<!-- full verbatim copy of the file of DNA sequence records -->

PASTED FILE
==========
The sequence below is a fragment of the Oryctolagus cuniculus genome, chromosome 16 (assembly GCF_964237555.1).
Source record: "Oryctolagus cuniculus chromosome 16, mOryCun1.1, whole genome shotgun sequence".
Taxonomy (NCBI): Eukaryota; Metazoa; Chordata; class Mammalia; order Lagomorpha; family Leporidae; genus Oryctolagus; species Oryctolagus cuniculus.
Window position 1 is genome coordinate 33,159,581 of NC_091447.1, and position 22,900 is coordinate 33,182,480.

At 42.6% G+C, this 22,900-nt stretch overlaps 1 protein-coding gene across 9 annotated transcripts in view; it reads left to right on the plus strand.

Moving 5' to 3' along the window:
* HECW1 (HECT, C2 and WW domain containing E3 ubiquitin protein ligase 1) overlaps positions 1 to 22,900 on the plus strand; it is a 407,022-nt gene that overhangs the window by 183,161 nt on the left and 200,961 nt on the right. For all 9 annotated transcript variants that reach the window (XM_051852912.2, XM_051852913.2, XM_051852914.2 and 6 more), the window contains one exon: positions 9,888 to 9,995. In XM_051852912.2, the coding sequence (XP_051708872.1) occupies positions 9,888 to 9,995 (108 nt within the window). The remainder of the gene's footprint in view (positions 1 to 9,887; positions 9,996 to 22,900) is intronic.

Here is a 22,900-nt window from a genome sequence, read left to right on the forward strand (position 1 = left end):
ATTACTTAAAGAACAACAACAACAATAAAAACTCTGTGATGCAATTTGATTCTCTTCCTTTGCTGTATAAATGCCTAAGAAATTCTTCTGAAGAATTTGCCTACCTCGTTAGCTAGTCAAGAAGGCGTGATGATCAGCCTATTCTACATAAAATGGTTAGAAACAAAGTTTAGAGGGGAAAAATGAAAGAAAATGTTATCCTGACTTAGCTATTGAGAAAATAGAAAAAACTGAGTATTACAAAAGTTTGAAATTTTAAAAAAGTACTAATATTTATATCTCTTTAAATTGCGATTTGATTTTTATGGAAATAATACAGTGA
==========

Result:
The sequence below is a fragment of the Oryctolagus cuniculus genome, chromosome 16 (assembly GCF_964237555.1).
Source record: "Oryctolagus cuniculus chromosome 16, mOryCun1.1, whole genome shotgun sequence".
Taxonomy (NCBI): Eukaryota; Metazoa; Chordata; class Mammalia; order Lagomorpha; family Leporidae; genus Oryctolagus; species Oryctolagus cuniculus.
Window position 1 is genome coordinate 33,159,581 of NC_091447.1, and position 22,900 is coordinate 33,182,480.

At 42.6% G+C, this 22,900-nt stretch overlaps 1 protein-coding gene across 9 annotated transcripts in view; it reads left to right on the plus strand.

Moving 5' to 3' along the window:
* HECW1 (HECT, C2 and WW domain containing E3 ubiquitin protein ligase 1) overlaps positions 1 to 22,900 on the plus strand; it is a 407,022-nt gene that overhangs the window by 183,161 nt on the left and 200,961 nt on the right. For all 9 annotated transcript variants that reach the window (XM_051852912.2, XM_051852913.2, XM_051852914.2 and 6 more), the window contains one exon: positions 9,888 to 9,995. In XM_051852912.2, the coding sequence (XP_051708872.1) occupies positions 9,888 to 9,995 (108 nt within the window). The remainder of the gene's footprint in view (positions 1 to 9,887; positions 9,996 to 22,900) is intronic.

Here is a 22,900-nt window from a genome sequence, read left to right on the forward strand (position 1 = left end):
ATTACTTAAAGAACAACAACAACAATAAAAACTCTGTGATGCAATTTGATTCTCTTCCTTTGCTGTATAAATGCCTAAGAAATTCTTCTGAAGAATTTGCCTACCTCGTTAGCTAGTCAAGAAGGCGTGATGATCAGCCTATTCTACATAAAATGGTTAGAAACAAAGTTTAGAGGGGAAAAATGAAAGAAAATGTTATCCTGACTTAGCTATTGAGAAAATAGAAAAAACTGAGTATTACAAAAGTTTGAAATTTTAAAAAAGTACTAATATTTATATCTCTTTAAATTGCGATTTGATTTTTATGGAAATAATACAGTGA